Out of Tune with Anti-Patterns?

Not knowing how to spot an anti-pattern is just as important as spotting a defined pattern.

An Anti-Pattern is a pattern that reveals a problem implemented with a bad solution.

Identifying bad practices can be as valuable as identifying good practices.

A good Anti-Pattern also tells you why the bad solution looks attractive (e.g. it actually works in some narrow context), why it turns out to be bad, and what positive patterns are applicable in its stead.

An anti-pattern is something that looks like a good idea, but backfires badly when applied.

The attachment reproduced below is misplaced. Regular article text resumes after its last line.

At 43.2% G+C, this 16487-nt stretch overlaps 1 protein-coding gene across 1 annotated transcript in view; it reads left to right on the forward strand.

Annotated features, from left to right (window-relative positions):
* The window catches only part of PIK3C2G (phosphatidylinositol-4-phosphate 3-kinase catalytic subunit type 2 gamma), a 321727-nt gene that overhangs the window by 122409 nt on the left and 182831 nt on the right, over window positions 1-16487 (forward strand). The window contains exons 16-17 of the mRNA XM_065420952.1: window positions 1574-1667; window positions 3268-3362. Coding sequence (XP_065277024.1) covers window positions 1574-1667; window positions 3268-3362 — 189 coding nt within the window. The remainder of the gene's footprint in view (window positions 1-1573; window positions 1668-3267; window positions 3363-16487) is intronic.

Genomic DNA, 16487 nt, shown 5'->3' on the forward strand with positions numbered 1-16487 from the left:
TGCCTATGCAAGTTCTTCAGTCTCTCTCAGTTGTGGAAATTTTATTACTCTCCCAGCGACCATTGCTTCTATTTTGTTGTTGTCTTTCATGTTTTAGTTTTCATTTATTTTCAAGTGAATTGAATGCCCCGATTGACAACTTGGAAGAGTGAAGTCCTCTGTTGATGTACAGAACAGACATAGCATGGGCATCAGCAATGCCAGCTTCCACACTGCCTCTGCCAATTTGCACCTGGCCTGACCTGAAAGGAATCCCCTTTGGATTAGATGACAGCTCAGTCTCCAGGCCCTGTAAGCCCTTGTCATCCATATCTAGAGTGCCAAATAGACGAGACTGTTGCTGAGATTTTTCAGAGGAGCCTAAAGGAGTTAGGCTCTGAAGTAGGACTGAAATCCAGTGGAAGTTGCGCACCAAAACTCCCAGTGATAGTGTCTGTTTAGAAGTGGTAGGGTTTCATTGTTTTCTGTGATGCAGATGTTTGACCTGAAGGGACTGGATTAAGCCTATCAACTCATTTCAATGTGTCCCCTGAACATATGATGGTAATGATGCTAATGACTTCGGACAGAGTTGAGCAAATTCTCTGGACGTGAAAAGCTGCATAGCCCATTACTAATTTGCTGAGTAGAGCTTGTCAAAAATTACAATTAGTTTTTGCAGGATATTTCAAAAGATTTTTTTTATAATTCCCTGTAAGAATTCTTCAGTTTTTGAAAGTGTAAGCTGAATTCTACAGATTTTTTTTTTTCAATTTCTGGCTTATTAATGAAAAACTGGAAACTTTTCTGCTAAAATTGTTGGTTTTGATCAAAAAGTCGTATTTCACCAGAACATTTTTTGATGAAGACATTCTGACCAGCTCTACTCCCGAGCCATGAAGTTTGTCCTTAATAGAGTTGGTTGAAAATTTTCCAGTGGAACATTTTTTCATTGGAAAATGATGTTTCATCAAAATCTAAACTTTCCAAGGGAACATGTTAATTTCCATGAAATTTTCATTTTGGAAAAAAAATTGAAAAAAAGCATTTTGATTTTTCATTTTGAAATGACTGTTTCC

It’s not fun documenting the things that most people agree won’t work, but it’s necessary because many people may not recognize the Anti-Pattern.

In the old days, we used to just call these ‘bad ideas’. The new name is much more diplomatic.

While it is reasonable to assume that the principal reason people write software is to provide solutions to specific problems, it is also arguable that these solutions frequently leave us worse off than before we started. In fact, academic researchers and practitioners have developed thousands of innovative approaches to building software: from exciting new technologies to progressive processes, but with all these great ideas, the likelihood of success for practicing managers and developers is grim.

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